The Poetics of Philology - A Case Study of the Babylonian Epic Enuma Elish (2021-)
Sophus Helle, Research Area 3: "Future Perfect"
Associated Postdoctoral Research Project
The project is an associated project funded by the Carlsberg Foundation.
The past twelve years have seen a true groundswell in the field of philology, with an explosion of books and articles bringing new life to this ancient discipline. Influential studies such as Philology by James Turner and World Philology by Sheldon Pollock et al. have brought philology back into focus as an intellectual pursuit that spans continents and centuries, and whose comparative, mixed-method approach is naturally at odds with the current fragmentation of academia into tiny specialisms. This postdoctoral project is part of this world philological current, and it seeks to achieve three main goals. First, it puts forward the claim that philology is characterized by attempts to resolve crises of reading, that is, to undo any obstacle that prevents readers from accessing a given text, all the way from scrubbed signs to obscure ontologies. Second, the project examines the poetological consequences of such an approach to ancient literature, asking how philology differs from related disciplines in its treatment of texts and what forms of aesthetic engagement are afforded by the crises of reading. These questions are pursued through a case study of the Babylonian epic Enuma Elish, with a particular emphasis on how the textual crises that form the core of philology may be rendered in translation. Third, the project will result in a new English translation of Enuma Elish, which will appear as the first volume in the newly launched Library of Babylonian Literature. This series was designed to parallel similar projects in other philological subdisciplines, such as the Library of Chinese Humanities, the Library of Arabic Literature, the Murty Classical Library of India, and ultimately, the Loeb Classical Library. The series will thus help lay the empirical foundation for a truly global, cross-cultural philology.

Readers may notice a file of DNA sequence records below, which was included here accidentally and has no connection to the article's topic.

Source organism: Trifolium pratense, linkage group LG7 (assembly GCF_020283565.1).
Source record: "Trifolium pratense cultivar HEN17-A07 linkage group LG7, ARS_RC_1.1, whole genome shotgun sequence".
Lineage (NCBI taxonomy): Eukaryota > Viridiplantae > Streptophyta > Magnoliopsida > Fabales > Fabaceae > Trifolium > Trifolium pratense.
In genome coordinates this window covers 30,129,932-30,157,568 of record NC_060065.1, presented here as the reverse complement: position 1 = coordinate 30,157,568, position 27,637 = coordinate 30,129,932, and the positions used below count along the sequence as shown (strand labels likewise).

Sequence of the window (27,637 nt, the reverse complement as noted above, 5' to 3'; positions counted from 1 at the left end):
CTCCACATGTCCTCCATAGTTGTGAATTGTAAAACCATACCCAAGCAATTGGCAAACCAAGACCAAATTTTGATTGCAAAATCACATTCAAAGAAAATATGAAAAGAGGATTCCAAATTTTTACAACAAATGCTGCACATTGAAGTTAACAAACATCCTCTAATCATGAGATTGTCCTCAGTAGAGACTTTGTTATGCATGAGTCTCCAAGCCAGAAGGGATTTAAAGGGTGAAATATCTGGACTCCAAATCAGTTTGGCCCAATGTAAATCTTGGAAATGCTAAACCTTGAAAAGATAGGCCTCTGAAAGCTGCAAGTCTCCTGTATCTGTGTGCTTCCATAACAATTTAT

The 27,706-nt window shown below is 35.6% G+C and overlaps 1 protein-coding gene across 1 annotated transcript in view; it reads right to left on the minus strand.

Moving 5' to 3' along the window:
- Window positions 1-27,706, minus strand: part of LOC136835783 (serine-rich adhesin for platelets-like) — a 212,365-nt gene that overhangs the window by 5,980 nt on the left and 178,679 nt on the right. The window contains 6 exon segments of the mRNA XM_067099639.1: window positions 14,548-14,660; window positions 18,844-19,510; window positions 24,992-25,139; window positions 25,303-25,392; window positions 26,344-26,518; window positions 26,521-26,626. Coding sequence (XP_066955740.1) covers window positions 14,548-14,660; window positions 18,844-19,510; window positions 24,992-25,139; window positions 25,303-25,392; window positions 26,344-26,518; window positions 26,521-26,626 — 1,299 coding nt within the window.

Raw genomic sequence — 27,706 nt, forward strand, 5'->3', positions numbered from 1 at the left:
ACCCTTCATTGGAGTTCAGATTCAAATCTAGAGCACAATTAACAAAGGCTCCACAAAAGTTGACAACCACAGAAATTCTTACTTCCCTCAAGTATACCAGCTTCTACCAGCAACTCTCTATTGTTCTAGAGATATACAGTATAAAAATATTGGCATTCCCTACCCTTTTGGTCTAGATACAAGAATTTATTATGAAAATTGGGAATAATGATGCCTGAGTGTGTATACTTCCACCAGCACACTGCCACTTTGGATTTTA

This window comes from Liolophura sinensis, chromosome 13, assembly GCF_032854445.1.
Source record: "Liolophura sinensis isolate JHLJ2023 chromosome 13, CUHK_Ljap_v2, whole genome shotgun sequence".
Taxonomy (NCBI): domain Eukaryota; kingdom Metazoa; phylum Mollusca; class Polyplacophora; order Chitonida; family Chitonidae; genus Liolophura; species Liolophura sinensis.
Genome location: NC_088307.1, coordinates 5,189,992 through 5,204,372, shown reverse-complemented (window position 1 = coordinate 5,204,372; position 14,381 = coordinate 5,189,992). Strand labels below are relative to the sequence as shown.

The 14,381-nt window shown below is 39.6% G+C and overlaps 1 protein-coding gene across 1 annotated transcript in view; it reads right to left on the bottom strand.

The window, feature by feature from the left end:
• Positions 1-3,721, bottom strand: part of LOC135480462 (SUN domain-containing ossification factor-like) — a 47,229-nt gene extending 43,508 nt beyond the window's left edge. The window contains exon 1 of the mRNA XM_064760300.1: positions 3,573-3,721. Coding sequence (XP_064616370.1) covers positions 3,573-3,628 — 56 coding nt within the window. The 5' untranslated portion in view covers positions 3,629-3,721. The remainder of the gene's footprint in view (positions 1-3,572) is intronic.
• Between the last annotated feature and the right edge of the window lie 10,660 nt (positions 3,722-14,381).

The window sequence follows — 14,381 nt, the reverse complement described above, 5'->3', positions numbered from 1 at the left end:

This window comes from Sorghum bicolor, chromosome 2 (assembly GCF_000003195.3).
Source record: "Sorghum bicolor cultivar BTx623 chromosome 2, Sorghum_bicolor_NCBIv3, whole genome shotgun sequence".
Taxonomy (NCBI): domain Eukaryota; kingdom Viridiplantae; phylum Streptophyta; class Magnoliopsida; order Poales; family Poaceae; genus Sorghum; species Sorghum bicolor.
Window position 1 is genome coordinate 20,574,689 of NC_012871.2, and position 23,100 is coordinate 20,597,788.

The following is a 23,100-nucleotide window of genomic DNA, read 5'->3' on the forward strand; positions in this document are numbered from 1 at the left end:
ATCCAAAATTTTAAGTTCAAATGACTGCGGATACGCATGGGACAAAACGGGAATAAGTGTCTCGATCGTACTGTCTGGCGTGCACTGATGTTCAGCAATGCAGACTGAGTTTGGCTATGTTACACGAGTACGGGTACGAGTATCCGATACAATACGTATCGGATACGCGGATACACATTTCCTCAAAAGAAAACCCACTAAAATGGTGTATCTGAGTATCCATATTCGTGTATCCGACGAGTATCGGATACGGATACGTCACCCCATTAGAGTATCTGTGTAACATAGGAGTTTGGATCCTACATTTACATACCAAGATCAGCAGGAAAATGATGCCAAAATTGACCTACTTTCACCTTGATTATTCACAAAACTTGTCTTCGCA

The project is funded by the Carlsberg Foundation.